An Alex Ross Interview by Geoff Willmetts.

November 6, 2014 | By | Reply More

As seen with the latest Andrew Loomis book, ‘I’d Love To Draw’, artist Alex Ross contributed a new introduction and added some comments to fill the gaps in this prototype book.

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If I need to tell you who Alex Ross is, then you haven’t been paying attention to his watercolour work on ‘Marvels’ for Marvel and ‘Kingdom Come’ for DC, as well as various other works since the 1990s. We’ve even reviewed some of his collected works here on site as well.

As the purpose of this book is to concentrate on Loomis’ book and art in general, you’ll have to forgive me if much of this interview is going to end up discussing art technique.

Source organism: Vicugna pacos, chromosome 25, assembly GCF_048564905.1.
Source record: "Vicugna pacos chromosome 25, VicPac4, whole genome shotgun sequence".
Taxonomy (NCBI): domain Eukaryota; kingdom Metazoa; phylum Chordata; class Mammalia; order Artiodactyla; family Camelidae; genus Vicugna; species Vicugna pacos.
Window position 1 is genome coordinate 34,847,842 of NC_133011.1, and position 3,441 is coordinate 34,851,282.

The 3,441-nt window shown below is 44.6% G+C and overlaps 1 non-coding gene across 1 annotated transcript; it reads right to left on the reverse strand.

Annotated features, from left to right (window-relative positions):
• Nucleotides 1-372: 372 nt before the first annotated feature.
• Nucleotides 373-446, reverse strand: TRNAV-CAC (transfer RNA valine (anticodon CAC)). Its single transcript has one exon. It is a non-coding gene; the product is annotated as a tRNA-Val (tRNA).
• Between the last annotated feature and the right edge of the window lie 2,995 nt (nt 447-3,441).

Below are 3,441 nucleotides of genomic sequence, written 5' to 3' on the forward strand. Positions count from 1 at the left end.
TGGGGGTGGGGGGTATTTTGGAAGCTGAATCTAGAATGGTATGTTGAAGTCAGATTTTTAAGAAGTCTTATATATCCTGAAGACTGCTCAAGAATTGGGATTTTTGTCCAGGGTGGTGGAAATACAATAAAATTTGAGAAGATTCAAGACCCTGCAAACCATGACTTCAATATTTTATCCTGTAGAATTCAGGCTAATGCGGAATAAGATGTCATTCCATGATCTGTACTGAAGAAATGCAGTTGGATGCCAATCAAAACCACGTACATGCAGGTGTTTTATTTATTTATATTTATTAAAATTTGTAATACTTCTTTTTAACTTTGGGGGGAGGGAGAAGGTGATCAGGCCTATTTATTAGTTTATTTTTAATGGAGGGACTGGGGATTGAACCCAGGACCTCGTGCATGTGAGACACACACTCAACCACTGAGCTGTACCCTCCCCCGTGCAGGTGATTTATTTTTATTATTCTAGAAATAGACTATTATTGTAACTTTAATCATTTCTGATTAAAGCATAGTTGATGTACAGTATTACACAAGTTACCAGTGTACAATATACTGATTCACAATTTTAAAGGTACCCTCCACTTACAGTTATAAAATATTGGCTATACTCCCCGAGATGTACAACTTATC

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SFC: Hello Alex. We appear to share something in common in learning how to draw from Andrew Loomis’ artbooks when young. Considering so many of his techniques don’t depend on real life models, what made you change your mind with some of your own work and use people? Nothing wrong with that, just curious.

Alex Ross: Basically, I had spent my entire youth up through high school drawing only from my imagination. Rarely did I experiment with drawing from another source, and, frankly, most of those experiments were swiping drawings from Andrew Loomis and turning them into superheroes. Once I went to art school and had the experience on the very first day of drawing from a live model, I felt the benefit to my own work that, with that added information I was seeing and translating, the artwork I could create was more realistic and advanced than I had ever achieved before.